UK MPs report: A Surveillance Society?

By EDRi · June 18, 2008

(Dieser Artikel ist auch in deutscher Sprache verfügbar)

A report of the Home Affairs Committee shows concerns that Britain
might be in danger of becoming a Big Brother type of state and calls on the
UK ministers to take the necessary measures to provide safeguards and
minimize the amount of the citizen’s information collected and stored in

The report shows concerns especially in relation to the ID card scheme that
might be used to spy on people. “We are concerned about the potential for
‘function creep’ in terms of the surveillance potential of the national
identity scheme. (…) Any ambiguity about the objectives of the scheme puts
in jeopardy the public’s trust in the scheme itself and in the government’s
ability to run it” says the Committee in its report.

The Committee made some recommendations asking for further
assurances that people would not find themselves subject to unnecessary
intrusion from the authorities. “We recommend that the Home Office produce a
report on the intended functions of the national identity scheme in relation
to the fight against crime, containing an explicit statement that the
administrative information collected and stored in connection with the
national identity register will not be used as a matter of routine to
monitor the activities of individuals.”

The report also recommends a data minimisation policy so that only what is
essential should be collected and stored for as long as necessary. Although
the Committee considers the new national DNA database as a “valuable
investigative tool” for the police in solving crime, in the light of the
recent data losses, warns the Government on the responsibility it bears
towards the very sensitive data involved. The report asks for “greater
assurances from ministers that the government will protect people’s data
after the recent loss of information, including two discs containing details
of half the population. (…) Assurances that the government has learned
lessons, though welcome, are not sufficient to reassure us or, we suspect,
the public.”

What the committee also suggests is the creation of a major new database,
the sharing of information, the use of increased surveillance only in
circumstances when there is a proven need and the focus on security and
privacy in any system.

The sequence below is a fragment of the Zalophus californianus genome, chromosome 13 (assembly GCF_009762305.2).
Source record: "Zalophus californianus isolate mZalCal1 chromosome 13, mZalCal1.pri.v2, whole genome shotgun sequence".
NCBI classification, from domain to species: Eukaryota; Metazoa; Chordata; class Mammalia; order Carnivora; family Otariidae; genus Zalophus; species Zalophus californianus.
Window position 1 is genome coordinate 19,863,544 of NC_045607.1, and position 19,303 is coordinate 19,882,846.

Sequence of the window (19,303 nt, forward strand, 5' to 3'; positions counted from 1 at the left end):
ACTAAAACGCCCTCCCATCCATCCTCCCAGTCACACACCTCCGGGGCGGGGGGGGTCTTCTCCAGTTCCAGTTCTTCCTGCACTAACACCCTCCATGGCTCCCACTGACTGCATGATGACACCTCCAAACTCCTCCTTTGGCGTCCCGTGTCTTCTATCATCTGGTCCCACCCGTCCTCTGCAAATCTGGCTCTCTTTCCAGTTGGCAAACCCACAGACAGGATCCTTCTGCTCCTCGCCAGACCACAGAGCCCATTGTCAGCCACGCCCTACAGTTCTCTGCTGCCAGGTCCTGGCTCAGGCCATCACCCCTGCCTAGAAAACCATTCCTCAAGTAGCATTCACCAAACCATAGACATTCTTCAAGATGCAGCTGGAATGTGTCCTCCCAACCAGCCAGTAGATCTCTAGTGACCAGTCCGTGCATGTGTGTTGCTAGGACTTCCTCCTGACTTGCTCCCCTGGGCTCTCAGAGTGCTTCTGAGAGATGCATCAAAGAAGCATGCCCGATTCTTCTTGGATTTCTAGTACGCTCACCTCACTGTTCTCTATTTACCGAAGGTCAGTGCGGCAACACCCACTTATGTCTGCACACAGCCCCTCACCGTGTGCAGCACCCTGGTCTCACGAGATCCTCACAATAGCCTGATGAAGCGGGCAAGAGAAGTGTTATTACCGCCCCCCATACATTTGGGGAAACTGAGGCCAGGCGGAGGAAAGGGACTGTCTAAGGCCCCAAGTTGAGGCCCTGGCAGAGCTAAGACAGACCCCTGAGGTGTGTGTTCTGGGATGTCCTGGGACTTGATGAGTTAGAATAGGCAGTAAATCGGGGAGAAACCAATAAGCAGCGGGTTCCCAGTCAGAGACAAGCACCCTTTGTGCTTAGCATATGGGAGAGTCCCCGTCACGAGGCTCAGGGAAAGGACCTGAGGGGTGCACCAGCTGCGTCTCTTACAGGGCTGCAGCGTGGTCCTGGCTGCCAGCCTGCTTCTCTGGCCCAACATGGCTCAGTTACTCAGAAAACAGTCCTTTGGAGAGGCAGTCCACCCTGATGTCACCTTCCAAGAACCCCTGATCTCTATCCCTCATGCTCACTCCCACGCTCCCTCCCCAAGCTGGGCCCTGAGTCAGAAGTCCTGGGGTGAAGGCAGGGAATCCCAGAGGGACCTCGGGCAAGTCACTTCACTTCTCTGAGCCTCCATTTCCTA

One of the problems observed was that of CCTV cameras. UK seems to have more
cameras in public spaces than any other country in the world and the
Government seems to have completely lost control over them. While the Police
has recently accepted CCTV cameras are not very efficient in cutting down
crime, their number has continuously increased. The committee calls for a
greater transparency in the use of the cameras and wants assurances that
“the techniques of intrusive and directed surveillance will not be applied
to the general public”. It also says the Government must not attach
microphones to cameras.

Moreover, the report sets ground rules for the Home Office that should raise
awareness of how and why the surveillance techniques provided for by the
Regulation of Investigatory Powers Act (RIPA) might be used.

The Committee also recommended that the Information Commissioner should
present an annual report on surveillance to the Parliament that should
receive a response from the Government also presented in front of the

“The key issue is trust – the public don’t have much choice over the data
held on them by public bodies, so they must be confident about how it is
being collected, stored and used – otherwise we are in danger of becoming a
surveillance society” said Committee Chairman Rt. Hon. Keith Vaz.

MPs must act now to set limits on snooping (9.06.2008)

ID cards could help turn Britain into a surveillance society, warn MPs

MPs propose new safeguards for Government uses of personal data (9.06.2008)

A Surveillance Society? – House of Commons Home Affairs Committee 5th Report
of Session 2007-08 Vol I

A Surveillance Society? – House of Commons Home Affairs Committee 5th Report
of Session 2007-08 Vol II